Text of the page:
Intellectual turf war

At the end of the day, the dispute highlights the difficulty of forging collaborations between industry and academia in a landscape of complex, sometimes competing, IP claims and third-party agreements.

Alicia Löffler, executive director of the Innovation and New Ventures Office and associate VP of research at Northwestern University, said the terms of the GSK contest were clearly stated but that the pharma may not have fully considered the implications of asking researchers to submit their own proposals.

"No company would allow its employees to enter into signed agreements, and the same thing happens in academia. At universities, the employees don't own their IP, and employees aren't allowed to sign deals," said Löffler.

In theory, Löffler said, tech transfer offices should vet all disclosures by academic researchers, including conference presentations, posters and papers, for patentability and potential conflict with pre-existing agreements.

In practice, it's impossible to vet everything that academic researchers disclose, so tech transfer offices typically are unable to oversee disclosures made in academic venues such as conferences and peer-reviewed journals.

"It's very difficult to control what a faculty member writes in a poster or says at a conference," said Löffler. "If they disclose something that would be eventually patentable, too bad, we can't do anything about that."

Löffler said the terms of the Discovery Fast Track contest may have crossed the line into tech transfer office territory.

"The moment you are asked to say that none of what you're disclosing has been committed to a third party, that evaluation can only be done at a tech transfer office," she said. "This was probably the deal killer for UCLA."

If Rauw's argument takes hold at other campuses, applications to Discovery Fast Track would need to be individually evaluated by tech transfer offices. The upshot for the pharma could be a slower influx of fresh science ideas.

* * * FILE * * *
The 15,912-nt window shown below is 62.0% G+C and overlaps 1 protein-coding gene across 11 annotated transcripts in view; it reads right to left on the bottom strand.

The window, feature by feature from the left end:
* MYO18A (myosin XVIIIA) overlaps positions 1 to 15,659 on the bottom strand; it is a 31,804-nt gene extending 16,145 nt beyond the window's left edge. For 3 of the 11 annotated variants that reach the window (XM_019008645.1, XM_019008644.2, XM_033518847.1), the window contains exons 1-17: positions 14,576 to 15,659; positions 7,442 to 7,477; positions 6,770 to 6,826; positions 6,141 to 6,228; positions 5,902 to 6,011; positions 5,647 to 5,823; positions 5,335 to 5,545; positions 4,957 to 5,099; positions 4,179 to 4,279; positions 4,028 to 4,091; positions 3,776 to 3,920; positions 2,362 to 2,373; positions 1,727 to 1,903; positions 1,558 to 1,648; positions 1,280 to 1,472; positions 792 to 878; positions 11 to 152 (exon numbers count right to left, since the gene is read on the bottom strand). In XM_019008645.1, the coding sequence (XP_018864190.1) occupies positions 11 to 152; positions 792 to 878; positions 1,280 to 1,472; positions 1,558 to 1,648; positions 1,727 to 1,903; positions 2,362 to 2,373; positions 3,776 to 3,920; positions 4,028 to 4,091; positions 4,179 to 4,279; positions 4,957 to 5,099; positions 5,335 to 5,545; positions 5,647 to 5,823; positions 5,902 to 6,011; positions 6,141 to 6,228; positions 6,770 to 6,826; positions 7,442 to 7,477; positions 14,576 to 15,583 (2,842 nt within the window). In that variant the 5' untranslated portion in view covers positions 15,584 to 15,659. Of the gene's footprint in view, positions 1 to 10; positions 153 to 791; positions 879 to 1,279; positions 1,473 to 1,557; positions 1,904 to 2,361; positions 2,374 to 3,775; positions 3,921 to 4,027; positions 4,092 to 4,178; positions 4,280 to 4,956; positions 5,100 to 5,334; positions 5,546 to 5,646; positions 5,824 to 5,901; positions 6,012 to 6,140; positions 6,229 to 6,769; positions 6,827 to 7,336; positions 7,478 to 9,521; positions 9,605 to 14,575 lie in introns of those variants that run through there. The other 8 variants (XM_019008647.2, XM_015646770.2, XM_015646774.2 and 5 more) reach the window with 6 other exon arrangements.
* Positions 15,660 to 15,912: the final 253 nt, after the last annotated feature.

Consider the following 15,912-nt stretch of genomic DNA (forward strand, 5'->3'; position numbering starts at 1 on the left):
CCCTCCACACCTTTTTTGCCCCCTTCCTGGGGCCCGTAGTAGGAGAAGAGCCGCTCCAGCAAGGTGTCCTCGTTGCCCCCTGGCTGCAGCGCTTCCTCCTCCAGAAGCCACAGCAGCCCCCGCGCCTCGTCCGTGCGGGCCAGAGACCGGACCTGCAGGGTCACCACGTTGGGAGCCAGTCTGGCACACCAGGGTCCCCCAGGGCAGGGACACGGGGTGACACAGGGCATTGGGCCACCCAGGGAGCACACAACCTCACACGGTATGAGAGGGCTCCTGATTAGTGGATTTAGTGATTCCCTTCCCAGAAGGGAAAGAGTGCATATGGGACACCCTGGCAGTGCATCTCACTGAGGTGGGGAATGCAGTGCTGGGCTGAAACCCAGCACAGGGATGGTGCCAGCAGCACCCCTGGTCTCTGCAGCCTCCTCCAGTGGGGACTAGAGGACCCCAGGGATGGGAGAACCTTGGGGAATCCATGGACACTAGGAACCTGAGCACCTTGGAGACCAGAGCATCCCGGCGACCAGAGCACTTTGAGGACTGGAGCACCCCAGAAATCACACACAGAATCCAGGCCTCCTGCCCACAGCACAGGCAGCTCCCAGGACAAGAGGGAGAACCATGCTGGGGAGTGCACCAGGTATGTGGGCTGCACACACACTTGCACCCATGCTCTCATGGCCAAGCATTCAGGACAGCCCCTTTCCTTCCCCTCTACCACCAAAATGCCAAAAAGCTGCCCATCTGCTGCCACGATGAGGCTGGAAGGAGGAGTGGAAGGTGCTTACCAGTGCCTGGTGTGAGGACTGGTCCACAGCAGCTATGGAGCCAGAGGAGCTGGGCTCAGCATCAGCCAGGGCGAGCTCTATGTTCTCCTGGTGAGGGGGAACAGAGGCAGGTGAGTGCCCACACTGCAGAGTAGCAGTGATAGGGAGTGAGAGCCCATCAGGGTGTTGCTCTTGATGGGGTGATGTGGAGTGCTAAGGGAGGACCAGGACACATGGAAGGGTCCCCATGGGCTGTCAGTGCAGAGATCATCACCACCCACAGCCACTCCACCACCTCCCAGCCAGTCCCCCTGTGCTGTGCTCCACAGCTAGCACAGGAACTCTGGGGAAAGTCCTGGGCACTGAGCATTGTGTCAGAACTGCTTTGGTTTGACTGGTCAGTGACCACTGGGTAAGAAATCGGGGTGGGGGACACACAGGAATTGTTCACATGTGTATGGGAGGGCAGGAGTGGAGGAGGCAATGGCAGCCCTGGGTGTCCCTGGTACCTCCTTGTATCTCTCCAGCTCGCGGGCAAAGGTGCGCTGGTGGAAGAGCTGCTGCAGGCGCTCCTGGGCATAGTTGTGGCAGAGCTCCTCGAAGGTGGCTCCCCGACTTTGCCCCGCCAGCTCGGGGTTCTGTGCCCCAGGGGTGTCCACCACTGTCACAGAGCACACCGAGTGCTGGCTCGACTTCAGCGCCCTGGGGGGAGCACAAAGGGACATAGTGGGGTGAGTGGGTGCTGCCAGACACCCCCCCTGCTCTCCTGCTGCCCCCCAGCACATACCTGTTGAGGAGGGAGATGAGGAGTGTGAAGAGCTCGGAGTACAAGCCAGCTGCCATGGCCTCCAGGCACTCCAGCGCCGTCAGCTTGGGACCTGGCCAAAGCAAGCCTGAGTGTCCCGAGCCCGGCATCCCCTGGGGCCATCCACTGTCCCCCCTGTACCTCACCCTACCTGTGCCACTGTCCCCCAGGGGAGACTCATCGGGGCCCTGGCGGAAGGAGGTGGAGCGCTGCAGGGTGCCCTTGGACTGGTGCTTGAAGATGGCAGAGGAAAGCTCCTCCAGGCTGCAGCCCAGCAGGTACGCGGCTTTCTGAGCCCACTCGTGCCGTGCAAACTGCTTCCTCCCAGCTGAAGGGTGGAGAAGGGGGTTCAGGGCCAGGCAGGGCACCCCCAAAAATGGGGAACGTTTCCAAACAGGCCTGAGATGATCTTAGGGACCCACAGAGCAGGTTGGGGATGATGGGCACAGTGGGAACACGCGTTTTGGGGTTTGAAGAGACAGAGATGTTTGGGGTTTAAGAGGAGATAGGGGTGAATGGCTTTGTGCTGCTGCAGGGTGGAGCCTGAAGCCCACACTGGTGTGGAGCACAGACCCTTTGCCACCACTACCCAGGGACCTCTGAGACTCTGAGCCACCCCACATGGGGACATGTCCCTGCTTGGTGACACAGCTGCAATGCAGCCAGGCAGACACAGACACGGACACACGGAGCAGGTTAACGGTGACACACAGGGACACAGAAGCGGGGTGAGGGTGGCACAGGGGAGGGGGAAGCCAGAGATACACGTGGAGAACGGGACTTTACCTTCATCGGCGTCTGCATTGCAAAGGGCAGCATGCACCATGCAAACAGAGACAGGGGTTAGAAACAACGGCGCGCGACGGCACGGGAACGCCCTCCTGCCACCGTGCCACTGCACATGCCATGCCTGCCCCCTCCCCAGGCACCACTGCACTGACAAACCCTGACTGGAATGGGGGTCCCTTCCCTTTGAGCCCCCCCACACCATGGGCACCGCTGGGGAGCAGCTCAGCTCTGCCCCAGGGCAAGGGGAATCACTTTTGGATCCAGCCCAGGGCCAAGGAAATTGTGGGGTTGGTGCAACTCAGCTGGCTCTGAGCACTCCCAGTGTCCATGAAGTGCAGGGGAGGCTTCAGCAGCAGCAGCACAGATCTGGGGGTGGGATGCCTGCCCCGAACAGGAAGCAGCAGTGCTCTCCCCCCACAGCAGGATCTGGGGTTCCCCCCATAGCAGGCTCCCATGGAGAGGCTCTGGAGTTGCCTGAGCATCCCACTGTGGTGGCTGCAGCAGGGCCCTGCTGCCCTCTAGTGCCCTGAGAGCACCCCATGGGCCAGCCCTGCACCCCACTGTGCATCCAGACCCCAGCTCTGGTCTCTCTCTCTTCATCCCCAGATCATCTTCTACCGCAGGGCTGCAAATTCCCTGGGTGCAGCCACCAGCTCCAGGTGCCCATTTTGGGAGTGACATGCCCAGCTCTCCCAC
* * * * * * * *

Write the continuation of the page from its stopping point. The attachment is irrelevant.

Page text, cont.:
"There's a common perception that universities let a lot of ideas go undeveloped," said Rauw. "GSK is looking for ways to streamline the process and I fully support them in that, but there are proper steps required for good reason. We don't want our faculty sending over their ideas before we've evaluated them for patent protection or for pre-existing third-party rights."

A potential solution is for GSK to enter into a master agreement with the UC system that would authorize tech transfer offices to rapidly evaluate Discovery Fast Track applications.

Löffler noted that under a series of agreements with Baxter International Inc. that began in 2002, Northwestern researchers submit 36 early stage proposals a year to the pharma. Those proposals are vetted by her office.

Another example is a 2010 deal between Pfizer Inc.'s Centers for Therapeutic Innovation (CTI) and UCSF that covers the development of biologics for new targets discovered by UCSF researchers. Last month, the CTI-UCSF deal was expanded to cover small molecules.

CTI CSO Anthony Coyle said that the master agreement allows UCSF researchers to submit exploratory research proposals akin to those solicited by GSK.

"A typical collaboration begins with CTI, in conjunction with its academic medical center partners, holding a call for proposals," said Coyle. "Researchers submit nonconfidential pre-proposals for review to begin the process of vetting research projects for potential funding."

Coyle said that UCSF's tech transfer office handles third-party IP issues concerning the proposals. UCSF's Lium said that his office examines proposals prior to submitting them to CTI. The CTI-UCSF deal has thus far yielded eight biologics discovery projects.

Stubbee said that GSK has thus far received seven Discovery Fast Track proposals.

Rauw and Stubbee said GSK and UCLA will hold discussions today to try to resolve their issues.

Osherovich, L. SciBX 6(22); doi:10.1038/scibx.2013.536
Published online June 6, 2013


1.   Osherovich, L. SciBX 6(10); doi:10.1038/scibx.2013.230


      Baxter International Inc. (NYSE:BAX), Deerfield, Ill.

      GlaxoSmithKline plc (LSE:GSK; NYSE:GSK), London, U.K.

      Northwestern University, Evanston, Ill.

      Pfizer Inc. (NYSE:PFE), New York, N.Y.

      University of California, Los Angeles, Calif.

      University of California, San Francisco, Calif.